It is also found that several developing countries are experimenting with the imported constitutional arrangements and trying to establish a synthesis between the ideals of the liberal democratic constitutional state on the one side and the demands and aspirations of the people on the other.
It is for this reason that countries like Pakistan and Bangladesh (also be found involved in alternating from parliamentary to Presidential systems and vice versa.)
Constitutionalism in Post-colonial countries, as Carl Freidrich says “became a factor of considerable importance” because constitutionalism in post-colonial countries was symbolic; it was a symbol of their newly acquired independence.
Only few of them followed Marxist paradigm, most of them went for liberal values of US and UK because of the fact that:
1. The political orientations of the political elites of post colonial countries towards liberal values, most of whom were educated in liberal western tradition. They thought that constitutionalism can be a means for political modernization.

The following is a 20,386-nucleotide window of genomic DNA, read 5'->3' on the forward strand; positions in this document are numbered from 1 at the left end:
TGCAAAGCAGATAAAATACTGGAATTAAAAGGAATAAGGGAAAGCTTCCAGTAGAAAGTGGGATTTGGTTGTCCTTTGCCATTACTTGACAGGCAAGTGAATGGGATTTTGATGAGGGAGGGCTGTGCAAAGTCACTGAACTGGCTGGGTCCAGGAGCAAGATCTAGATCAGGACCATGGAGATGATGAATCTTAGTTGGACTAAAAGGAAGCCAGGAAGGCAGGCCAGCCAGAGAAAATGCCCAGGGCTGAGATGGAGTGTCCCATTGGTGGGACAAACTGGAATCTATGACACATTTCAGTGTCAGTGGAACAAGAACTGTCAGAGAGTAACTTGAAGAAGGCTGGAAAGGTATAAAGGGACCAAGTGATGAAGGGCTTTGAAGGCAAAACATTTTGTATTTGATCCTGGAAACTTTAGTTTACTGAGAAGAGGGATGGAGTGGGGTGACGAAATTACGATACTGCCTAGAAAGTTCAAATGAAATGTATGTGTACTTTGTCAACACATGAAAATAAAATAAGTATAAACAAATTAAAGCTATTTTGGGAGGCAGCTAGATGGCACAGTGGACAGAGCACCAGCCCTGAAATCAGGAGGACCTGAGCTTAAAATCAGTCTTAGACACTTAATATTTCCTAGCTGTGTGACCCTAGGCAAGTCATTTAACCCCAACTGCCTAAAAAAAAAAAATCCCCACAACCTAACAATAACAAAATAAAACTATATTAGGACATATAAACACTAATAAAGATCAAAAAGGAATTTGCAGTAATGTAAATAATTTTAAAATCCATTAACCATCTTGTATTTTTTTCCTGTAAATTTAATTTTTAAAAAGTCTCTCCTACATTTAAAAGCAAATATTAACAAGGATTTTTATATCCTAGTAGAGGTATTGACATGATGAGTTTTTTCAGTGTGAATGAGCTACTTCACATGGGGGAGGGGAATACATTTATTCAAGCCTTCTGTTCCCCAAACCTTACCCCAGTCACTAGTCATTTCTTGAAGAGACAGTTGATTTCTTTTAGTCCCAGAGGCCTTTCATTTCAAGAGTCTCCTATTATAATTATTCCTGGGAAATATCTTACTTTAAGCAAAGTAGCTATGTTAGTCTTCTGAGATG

2. Most of the newly independent countries were familiar with liberal political institutions.
3. They inherited an administrative structure from their western colonial rulers so it was pragmatic to make use of it.
4. Political elites had a liking for civic and political rights.
5. Geographical vastness/cultural plurality— Federalism (liberal definition of federalism).
6. Liberal constitutionalism was only an alternative to anarchy or Authoritarianism in the opinion of political elites.
7. Liberal constitutionalism provides an opportunity to downtrodden to join the ranks of elites.
Most of the post-colonial countries imported the institutions and ideas, which in most of the cases was away from the political reality (Theory and practice). So, in most of the post-colonial countries constitutionalism do not express the practical reality.
Constitutions of most of the colonial countries are nominal constitutions because they do not express the political reality.
A nominal constitution is a blue print:
a. formally accepted
b. legally valid, but
c. Not fully effective.
He says that there are certain normative constitutions also formally accepted, legally valid and fully effective.
No constitution can be 100% normative. A normative constitution is only relatively normative.